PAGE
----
Kameyama Triennale – Kato-ke

Overall the quality of the Kameyama Triennale was high and I felt it was worth spending time and money visiting the art festival.

As I have written in the previous post, Kameyama has many historical buildings and two listed buildings have been used to exhibit works. I’d like to start with Kato-ke.

Kato-ke hosts 14 artists’ works. As you enter the gate, Shinya Yamaji’s striking installation welcomes you. As soon as I saw it, I really liked it.  It’s like a fan with layers of white stripes. The materials look like plastics but have very soft impression. I felt the whole structure would start swaying in the wind. When the artist told me about the concept behind the work, I became to like it more. Apparently he’s got inspiration from Nusa, the paper ornament used in Shintoism rituals for purification. As priests swing Nusa, the attached papers flow. That’s reflected in the installation. Purification is important in Japanese houses. Before building something, traditionally Shintoism priest is invited and asked to purify the ground, worship the god and pray for safety of the construction. This simple yet powerful installation is placed near the entrance as if it purifies the house.

When you enter the house, you’ll find Norton‘s artwork first. He’s from NY and deals with plexiglass. This time he’s curved some characters of a story he learned during his childhood in Japan.  During the melting process, each plexiglass sheet has formed an interesting shape and the delicate lines on the sheet show his great skills. I also liked how the works are exhibited on wooden stands like displayed masks. They made me want to see his usual works too, which are drawing and curving on layers of massive plexiglass to play with shadow.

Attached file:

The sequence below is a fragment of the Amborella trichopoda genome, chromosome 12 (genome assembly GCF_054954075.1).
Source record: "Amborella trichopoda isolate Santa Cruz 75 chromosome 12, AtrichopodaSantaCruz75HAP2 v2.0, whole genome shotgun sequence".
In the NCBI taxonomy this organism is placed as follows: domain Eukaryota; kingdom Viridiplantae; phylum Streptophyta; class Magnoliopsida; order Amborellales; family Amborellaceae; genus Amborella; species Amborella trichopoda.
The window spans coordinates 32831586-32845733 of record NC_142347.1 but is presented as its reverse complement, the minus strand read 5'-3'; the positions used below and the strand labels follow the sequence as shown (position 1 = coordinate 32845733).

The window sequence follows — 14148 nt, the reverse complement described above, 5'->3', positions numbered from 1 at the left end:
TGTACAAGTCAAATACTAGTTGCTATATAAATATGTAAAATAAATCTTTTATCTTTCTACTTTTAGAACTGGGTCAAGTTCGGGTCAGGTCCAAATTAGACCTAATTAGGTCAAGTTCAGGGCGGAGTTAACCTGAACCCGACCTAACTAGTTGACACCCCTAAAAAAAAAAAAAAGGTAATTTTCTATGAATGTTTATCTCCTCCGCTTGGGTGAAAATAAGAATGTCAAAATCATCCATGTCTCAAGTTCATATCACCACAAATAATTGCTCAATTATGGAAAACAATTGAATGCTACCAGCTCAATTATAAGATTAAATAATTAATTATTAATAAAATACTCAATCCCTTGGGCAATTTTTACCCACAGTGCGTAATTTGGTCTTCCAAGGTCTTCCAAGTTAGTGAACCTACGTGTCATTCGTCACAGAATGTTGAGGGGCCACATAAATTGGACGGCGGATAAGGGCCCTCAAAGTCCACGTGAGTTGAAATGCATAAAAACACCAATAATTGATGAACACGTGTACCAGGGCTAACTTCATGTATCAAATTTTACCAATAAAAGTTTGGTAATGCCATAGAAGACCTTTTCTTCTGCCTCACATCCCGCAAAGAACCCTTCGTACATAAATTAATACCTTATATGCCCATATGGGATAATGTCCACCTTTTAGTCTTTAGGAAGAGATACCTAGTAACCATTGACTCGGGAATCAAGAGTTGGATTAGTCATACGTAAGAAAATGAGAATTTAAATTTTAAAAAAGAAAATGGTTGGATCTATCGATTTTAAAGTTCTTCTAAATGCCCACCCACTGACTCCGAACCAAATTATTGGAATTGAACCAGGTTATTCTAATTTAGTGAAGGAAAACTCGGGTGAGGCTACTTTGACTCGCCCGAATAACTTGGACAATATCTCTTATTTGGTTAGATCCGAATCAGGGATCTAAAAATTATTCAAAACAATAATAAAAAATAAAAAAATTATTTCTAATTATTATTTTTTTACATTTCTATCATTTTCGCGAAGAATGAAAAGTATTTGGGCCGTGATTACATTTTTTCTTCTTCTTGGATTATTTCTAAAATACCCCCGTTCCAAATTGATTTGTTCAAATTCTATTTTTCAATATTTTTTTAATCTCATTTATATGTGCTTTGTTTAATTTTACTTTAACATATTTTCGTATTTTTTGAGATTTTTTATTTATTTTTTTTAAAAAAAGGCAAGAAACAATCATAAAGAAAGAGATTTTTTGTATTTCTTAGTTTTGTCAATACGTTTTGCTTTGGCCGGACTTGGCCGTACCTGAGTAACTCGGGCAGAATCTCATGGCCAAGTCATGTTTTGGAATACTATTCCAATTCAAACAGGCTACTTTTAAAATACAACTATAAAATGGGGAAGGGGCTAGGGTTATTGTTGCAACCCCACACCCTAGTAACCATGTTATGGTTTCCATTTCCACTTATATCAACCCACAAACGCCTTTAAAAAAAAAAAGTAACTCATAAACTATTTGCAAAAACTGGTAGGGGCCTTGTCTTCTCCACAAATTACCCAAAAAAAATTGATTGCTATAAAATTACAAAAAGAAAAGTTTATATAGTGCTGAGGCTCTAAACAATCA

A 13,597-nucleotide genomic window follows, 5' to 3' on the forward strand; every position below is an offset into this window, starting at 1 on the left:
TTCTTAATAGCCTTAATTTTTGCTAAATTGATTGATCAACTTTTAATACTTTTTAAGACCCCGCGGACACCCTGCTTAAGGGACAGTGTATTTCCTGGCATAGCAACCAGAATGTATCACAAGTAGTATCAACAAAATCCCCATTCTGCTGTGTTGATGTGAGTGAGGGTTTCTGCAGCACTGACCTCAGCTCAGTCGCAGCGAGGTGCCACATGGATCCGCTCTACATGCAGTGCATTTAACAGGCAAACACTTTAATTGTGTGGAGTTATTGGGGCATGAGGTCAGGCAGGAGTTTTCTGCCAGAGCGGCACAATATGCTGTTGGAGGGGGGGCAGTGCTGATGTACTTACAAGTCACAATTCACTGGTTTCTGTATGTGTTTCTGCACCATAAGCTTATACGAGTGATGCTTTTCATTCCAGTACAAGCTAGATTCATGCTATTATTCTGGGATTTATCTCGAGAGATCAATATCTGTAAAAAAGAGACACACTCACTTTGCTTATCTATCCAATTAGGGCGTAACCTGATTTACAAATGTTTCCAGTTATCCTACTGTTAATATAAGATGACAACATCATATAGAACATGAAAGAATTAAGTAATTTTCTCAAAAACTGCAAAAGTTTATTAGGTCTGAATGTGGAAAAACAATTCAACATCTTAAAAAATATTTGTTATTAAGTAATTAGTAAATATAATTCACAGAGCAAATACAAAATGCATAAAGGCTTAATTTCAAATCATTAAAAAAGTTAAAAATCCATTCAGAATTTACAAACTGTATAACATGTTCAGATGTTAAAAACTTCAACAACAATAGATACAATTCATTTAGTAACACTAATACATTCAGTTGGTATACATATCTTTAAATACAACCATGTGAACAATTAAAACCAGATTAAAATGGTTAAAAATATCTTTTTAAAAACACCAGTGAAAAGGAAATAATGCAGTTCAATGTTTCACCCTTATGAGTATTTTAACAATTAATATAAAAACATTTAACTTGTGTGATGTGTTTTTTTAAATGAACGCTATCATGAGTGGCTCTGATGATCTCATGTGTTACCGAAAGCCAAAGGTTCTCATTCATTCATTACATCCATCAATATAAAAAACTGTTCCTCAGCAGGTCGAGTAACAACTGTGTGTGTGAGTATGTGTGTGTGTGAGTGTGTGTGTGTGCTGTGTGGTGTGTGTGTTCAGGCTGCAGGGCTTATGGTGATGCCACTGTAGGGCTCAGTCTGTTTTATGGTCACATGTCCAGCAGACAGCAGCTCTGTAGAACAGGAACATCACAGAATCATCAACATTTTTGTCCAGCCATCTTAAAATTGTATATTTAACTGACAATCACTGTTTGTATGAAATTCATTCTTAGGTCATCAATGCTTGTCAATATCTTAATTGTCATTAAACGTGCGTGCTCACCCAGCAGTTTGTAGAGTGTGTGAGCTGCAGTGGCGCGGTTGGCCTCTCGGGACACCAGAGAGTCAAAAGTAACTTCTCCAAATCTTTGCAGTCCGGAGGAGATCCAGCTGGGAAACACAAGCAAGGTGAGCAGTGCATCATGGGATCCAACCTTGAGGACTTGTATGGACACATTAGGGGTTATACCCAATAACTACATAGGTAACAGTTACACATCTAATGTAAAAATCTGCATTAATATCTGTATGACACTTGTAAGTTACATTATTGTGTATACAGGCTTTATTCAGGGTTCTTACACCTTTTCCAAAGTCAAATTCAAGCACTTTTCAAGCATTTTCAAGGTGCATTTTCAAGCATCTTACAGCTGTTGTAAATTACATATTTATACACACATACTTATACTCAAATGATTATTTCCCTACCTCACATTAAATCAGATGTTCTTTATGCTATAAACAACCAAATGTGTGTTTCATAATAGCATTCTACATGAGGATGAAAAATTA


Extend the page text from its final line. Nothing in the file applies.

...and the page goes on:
Next to Norton’s, Cake Hara‘s samurai armour entitled 愛阿武不逢筋王修 is installed. His piece is very playful although I saw some kids were scared. The samurai armour is made with daily goods and his sense of humour is well presented in the title on the flag. If you can read kanji, guess how it’s read and what it means.

In the back garden, there’s Hector Falcon‘s rock garden. Kato-ke has a beautiful Japanese style garden and it’s just relaxing to sit down on the porch and enjoy the tranquil garden. Falcon’s rocks with an accent of metallic pink have added bold and modern elements to the traditional garden. With the rocks, the garden looks like a dynamic paining, but at the same time has kept some tranquil atmosphere.



母屋の中には、まず ノートンの作品があります。ニューヨーク出身でアクリル樹脂を主に扱うアーティストだそうです。今回は、日本で育った幼少時に知ったお話の登場人物たちをアクリル樹脂に彫りました。それぞれのアクリル樹脂のシートは、溶ける過程で面白い形になります。そこに彫られた繊細な線は、彼の素晴らしい技術の証拠です。私は、作品がまるでお面のように木の台の上に展示されている様子も気に入りました。普段は、何層もの巨大なアクリル樹脂に絵を描いたり掘ったりして影で遊ぶそう。そちらも見たくなりました。

ノートンの隣には、Cake Haraの《愛阿武不逢筋王修》と題する作品、甲冑が展示されています。この作品を見て怖がっている子供たちもいましたが、とても遊び心があります。日常用品で作られた甲冑。旗にも作品のタイトルが書いてありますが、アーティスト自身のユーモアのセンスが光っていました。この漢字を何と読むか、そして何を意味しているか推測してみてください。



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